But if your lover shows any interest—even if it’s couched in skepticism and concern about hygiene—you may detect enough of an opening, as it were, to pursue the issue, answer your lover’s questions, allay his or her concerns, and perhaps introduce rimming into your lovemaking.

If you decide to experiment with analingus, you also need to discuss who’s interested in which role. Some people are interested in only one side of a rimming interaction—rimmer or rimmee. Others feel equally comfortable in both roles. Before you begin, discuss this, and be sure you’re clear on who does what.

The Big Fear: Fecal Contact

Because the anus is involved in defecation, many people assume that rimming must involve contact with feces. This is possible. Even with good wiping, traces of fecal material may cling to the anus and the skin around it.

However, careful personal hygiene minimizes exposure. San Francisco sex therapist Jack Morin, Ph.D., author of Anal Pleasure and Health, the classic guide to anal sex, insists that contrary to the conventional wisdom, the anus, anal canal, and rectum usually contain surprisingly little stool. Most fecal material is stored above the rectum in the descending colon. When stool moves into the rectum, you feel “the urge,” and fairly quickly that material passes out of the body. Most of the time, when you feel no urge to defecate, there are only trace amounts of stool in the rectum, anal canal, and anus, traces that can be easily washed out.

Washing the anal area carefully with soap and water before lovemaking almost always removes any traces of fecal material—another good reason to bathe or shower together before sex.

The Infection Connection

Another important consideration is the possibility that analingus might expose the rimmer to digestive-tract bacteria. The anus is the end of the digestive tract. Millions of bacteria that assist in digestion eventually pass through it, notably E. coli. These micro-organisms get incorporated into stool and can be found in and around the anus. Although they help with digestion, they might also cause infection. If E. coli come in contact with the vagina or a woman’s urethra (urine tube, which opens slightly above the vagina), the woman might develop a vaginal infection (bacterial vaginosis), or a urinary tract infection (UTI, also known as cystitis or bladder infection). That’s why a standard recommendation for anal play is that nothing that comes in contact with the anus should subsequently touch the vulva or vagina.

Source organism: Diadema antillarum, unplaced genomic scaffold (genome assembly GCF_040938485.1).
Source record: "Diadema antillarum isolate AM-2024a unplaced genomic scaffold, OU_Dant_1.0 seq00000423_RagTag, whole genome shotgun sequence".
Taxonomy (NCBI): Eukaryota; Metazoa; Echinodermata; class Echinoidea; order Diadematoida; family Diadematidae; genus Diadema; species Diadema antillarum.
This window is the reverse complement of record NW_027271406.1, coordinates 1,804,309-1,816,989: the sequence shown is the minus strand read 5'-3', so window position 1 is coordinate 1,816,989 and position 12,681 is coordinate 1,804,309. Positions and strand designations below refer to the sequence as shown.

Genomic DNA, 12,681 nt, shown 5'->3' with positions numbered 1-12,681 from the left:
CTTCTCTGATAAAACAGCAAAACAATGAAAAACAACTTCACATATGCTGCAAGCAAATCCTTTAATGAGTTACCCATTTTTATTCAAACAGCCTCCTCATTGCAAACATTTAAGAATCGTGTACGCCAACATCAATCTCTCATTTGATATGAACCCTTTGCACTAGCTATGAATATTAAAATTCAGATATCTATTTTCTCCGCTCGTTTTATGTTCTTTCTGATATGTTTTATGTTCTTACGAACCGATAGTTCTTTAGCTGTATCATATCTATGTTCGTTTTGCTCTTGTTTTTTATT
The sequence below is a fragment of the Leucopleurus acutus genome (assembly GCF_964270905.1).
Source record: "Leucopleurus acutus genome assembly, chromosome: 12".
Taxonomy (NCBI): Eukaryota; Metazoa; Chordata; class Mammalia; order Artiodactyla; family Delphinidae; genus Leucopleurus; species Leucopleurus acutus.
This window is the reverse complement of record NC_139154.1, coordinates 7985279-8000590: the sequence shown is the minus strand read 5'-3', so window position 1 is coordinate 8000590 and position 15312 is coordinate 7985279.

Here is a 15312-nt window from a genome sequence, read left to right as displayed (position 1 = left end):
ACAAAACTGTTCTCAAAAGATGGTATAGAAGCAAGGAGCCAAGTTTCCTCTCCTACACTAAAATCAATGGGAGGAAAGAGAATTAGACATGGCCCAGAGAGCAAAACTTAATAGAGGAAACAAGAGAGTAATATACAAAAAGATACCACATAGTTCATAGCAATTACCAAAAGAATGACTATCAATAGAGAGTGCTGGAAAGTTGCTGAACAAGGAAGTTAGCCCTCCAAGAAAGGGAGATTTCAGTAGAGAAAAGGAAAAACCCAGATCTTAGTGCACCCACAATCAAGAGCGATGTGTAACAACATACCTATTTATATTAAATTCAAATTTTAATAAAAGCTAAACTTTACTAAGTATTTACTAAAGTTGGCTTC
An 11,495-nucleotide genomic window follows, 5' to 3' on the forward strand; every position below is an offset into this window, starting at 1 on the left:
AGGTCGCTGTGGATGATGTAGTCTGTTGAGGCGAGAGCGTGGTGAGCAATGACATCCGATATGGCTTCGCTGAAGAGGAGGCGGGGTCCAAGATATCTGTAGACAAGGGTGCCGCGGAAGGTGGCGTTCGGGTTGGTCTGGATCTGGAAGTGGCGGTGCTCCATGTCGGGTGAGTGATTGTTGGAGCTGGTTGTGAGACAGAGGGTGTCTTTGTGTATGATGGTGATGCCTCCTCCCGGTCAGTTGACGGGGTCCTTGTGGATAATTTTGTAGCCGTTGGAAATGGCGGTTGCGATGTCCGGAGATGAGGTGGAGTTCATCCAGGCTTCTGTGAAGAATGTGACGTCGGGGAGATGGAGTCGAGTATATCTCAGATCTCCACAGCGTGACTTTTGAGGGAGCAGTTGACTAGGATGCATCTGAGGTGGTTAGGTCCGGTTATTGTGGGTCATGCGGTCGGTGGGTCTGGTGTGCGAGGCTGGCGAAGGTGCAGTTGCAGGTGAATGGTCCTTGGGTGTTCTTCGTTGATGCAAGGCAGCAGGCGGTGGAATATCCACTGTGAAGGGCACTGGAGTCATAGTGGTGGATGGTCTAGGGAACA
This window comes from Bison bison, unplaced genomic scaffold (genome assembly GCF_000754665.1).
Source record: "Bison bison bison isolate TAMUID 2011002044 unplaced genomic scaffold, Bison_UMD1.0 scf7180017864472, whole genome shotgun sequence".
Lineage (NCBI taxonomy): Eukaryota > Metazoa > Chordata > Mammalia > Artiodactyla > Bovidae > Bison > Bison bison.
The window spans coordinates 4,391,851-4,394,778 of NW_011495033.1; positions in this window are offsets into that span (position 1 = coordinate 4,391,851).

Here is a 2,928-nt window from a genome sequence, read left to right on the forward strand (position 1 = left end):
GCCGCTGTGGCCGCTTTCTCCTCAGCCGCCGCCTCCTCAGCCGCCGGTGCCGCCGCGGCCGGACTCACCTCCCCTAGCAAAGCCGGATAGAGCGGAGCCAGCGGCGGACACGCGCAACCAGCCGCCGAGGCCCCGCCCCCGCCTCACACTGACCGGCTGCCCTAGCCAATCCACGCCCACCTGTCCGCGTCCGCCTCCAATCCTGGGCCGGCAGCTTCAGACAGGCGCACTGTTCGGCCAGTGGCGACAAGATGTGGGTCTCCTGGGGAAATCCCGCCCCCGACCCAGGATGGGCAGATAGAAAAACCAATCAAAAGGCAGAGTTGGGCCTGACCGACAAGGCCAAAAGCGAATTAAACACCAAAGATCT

The digestive tract might also contain other harmful micro-organisms that can be spread during oral-anal contact, among them:

* Other bacteria. Two significant germs are Shigella and Salmonella, which cause food poisoning. Usually, these germs cause acute—often vicious—diarrhea. But it’s possible for one person to have symptoms that are hardly noticed, yet transmit the infection to another, who develops severe symptoms.

* Intestinal parasites, notably Giardia lamblia, and amoebas, both of which cause of diarrhea.

* Viruses, notably the one that causes hepatitis A, and HIV, the AIDS virus. HIV typically spreads through blood-to-blood contact. Anal tissue bleeds easily, particularly in the estimated one-third of American adults who have hemorrhoids. (These varicose veins of the anal canal often cause pain, but frequently do not, so affected individuals may not know they have them.) If a rimmee’s HIV-contaminated blood enters the mouth of a rimmer who has a minor injury, for example, bleeding gums, the infection might be transmitted. This is not likely, but it’s possible.

Fun Without Fear

Because infections—including HIV—might be transmitted during analingus, it’s crucial that lovers who play this way take prudent precautions:

* Wash thoroughly with soap and water. Before any sexual encounter involving oral-anal play, the lover about to be rimmed should wash carefully around and inside his or her anus.

* Consider showering together. Beyond washing, the prospective rimmer might feel more comfortable if both of you shower together. That way, the rimmer can wash the rimmee’s anus to his or her satisfaction. In addition to cleanliness, showering together beforehand is a sensual way to relax and transition into lovemaking.